Penthorum sedoides (Ditch Stonecrop)

Plant Info
Also known as:
Family:Penthoraceae (Ditch Stonecrop)
Life cycle:perennial
Habitat:part shade, sun; wet soil, ditches, along shores, marshes
Bloom season:July - September
Plant height:6 to 24 inches
Wetland Indicator Status:GP: OBL MW: OBL NCNE: OBL
MN county distribution (click map to enlarge):Minnesota county distribution map
National distribution (click map to enlarge):National distribution map

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Detailed Information

Flower: Flower shape: indistinct Cluster type: raceme

[photo of flowers] Flowers are in raceme-like branching clusters in the upper part of the plant. Individual flowers typically have no petals. Around the center are 5 carpels (pistil parts) shaped something like a beaker or decanter. They are surrounded by 10 stamens with creamy white tips that turn brown with age. The flowers are typically on only 1 side of the stem, and the clusters tend to fan out.

Leaves and stem: Leaf attachment: alternate Leaf type: simple

[photo of leaves] Leaves are up to 4 inches long and 1¼ inch wide, finely toothed, hairless, with a pointed tip and tapering at the base. There is little or no stalk. The main stem may be sparsely hairy and is sometimes angular.

Fruit: Fruit type: capsule/pod

[photo of seed] In late summer the carpels turn red and seed capsules develop, each containing many seeds.


Ditch Stonecrop isn't very showy until it fruits, then it can be quite a nice splash of color. Penthorum has been shuffled around various families, at one time in Penthoraceae, then Saxifragaceae, then Crassulaceae, and now is back to Penthoraceae.

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More photos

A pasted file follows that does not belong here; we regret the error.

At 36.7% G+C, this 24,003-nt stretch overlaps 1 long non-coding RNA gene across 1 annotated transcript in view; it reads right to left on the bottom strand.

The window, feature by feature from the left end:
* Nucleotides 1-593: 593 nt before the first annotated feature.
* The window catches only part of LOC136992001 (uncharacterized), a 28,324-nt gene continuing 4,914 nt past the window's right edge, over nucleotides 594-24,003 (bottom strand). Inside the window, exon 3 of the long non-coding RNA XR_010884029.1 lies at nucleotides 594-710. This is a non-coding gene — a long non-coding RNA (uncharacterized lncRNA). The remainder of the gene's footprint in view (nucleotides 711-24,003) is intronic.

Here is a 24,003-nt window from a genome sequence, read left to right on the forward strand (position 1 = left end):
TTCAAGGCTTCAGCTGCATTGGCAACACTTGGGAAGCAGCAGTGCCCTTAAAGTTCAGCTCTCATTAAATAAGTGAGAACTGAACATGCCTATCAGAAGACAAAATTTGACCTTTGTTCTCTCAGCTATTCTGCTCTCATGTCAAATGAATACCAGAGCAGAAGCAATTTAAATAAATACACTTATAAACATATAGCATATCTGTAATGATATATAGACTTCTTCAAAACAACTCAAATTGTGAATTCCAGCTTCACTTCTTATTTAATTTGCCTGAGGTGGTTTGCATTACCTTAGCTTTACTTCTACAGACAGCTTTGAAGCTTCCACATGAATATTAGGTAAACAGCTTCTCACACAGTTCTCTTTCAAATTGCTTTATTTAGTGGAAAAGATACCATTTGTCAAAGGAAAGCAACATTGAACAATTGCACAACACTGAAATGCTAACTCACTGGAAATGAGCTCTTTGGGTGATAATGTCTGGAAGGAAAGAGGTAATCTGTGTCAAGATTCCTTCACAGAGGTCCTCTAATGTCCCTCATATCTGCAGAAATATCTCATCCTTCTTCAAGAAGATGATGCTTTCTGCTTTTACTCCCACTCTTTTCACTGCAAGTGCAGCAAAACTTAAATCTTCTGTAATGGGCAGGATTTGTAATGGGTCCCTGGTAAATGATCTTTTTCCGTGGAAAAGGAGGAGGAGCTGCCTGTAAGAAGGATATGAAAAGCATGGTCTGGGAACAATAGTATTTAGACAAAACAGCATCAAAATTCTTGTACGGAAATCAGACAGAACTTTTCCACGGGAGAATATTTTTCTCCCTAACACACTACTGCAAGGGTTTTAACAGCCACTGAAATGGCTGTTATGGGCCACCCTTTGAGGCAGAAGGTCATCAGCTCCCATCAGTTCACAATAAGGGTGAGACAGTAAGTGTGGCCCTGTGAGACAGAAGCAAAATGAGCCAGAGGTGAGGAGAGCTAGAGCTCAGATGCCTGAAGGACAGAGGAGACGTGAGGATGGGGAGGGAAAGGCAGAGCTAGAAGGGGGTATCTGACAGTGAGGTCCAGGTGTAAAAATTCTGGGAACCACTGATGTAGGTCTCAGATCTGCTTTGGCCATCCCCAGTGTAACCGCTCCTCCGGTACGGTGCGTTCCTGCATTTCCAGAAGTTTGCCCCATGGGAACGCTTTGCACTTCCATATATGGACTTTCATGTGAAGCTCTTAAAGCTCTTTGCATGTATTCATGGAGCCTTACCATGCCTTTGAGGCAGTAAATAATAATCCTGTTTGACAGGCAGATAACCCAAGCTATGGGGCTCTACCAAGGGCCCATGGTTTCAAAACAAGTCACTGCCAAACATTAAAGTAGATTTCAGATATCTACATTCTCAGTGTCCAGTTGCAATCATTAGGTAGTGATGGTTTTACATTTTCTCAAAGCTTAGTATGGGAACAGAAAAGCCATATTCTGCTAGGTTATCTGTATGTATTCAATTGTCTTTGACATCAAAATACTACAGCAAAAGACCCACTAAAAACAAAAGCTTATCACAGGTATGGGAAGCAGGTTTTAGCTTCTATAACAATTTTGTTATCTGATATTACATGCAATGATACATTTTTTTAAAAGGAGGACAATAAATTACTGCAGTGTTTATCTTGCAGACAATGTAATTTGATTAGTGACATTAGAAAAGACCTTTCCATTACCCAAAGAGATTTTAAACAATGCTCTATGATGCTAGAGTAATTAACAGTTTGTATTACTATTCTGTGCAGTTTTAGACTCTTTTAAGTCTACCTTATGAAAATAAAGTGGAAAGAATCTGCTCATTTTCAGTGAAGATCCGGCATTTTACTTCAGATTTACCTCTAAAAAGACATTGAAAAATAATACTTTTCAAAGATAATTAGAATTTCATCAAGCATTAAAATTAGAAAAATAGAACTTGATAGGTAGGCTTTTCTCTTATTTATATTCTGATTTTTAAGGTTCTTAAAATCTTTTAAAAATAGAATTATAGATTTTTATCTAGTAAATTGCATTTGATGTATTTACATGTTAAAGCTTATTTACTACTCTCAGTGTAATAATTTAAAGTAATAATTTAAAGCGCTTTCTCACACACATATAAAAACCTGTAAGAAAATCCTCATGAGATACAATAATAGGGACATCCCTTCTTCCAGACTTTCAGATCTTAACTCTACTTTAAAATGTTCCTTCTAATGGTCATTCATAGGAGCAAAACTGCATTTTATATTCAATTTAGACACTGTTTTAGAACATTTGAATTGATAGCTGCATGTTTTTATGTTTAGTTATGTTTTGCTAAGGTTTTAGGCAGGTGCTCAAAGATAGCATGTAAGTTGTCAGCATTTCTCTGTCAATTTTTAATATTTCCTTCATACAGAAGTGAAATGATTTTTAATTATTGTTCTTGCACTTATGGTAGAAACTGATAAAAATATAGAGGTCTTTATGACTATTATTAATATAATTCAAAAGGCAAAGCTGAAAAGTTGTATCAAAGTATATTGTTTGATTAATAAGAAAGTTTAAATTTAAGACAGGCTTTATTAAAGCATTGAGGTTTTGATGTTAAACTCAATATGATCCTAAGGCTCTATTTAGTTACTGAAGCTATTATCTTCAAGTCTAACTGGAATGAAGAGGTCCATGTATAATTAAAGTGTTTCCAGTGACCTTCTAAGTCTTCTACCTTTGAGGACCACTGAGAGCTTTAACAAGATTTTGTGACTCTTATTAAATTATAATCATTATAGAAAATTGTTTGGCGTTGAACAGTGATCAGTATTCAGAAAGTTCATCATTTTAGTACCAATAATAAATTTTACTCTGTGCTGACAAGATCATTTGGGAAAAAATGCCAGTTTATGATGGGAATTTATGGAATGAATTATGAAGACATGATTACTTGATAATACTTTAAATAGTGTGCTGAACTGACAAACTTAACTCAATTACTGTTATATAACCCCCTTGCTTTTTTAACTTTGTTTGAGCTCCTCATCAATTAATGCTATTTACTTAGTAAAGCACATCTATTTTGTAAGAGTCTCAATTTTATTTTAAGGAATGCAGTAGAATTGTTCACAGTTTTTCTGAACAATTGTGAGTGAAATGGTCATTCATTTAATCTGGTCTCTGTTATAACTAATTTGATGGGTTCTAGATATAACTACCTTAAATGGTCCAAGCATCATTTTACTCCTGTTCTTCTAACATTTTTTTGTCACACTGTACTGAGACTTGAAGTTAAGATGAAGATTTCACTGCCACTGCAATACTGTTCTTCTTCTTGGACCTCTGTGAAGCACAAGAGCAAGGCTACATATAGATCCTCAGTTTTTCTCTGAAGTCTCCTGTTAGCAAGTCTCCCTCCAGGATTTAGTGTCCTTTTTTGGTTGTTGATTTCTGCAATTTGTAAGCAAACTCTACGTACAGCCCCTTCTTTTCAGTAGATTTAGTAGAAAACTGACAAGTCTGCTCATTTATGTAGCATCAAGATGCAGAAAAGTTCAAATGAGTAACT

Photos by K. Chayka taken at Vadnais/Snail Lake Regional Park, Ramsey County. Photos courtesy Peter M. Dziuk taken in Anoka County.


Have you seen this plant in Minnesota, or have any other comments about it?

Posted by: Kimberly - Rock County
on: 2017-04-19 11:40:02

Growing in an oxbow restoration on Touch the Sky Prairie NWR.

Posted by: Christine M A - Dakota county, Apple Valley
on: 2017-07-20 15:48:32

I have a very nice specimen of what appears to be Ditch Stoncrop growing in my garden along our curb. First came up last summer, this year it has grown quite a bit larger and full of blooms! I'd send a picture, but I don't see where to do that here. My question about the plant is if it would tolerate a being transplanted? It came in a load of dirt we had delivered four years ago when we created our garden. I like it, but not exactly where it's landed.

Posted by: K. Chayka
on: 2017-07-20 20:37:30

Christine, plants are best transplanted when they are dormant.

Posted by: Loretta Dahl - North Oaks,Lake Gilfillan Shoreline
on: 2019-08-29 14:02:49

Very close to water, about 6 specimens, 6" to 10" tall. Beautiful in late August with autumn color coming on.

Posted by: Mary Amundson - Quaking Bog across from Eloise Butler Flower Garden
on: 2020-08-11 14:10:18

I saw this while walking through the Quaking Bog on 8/10/ 2020.

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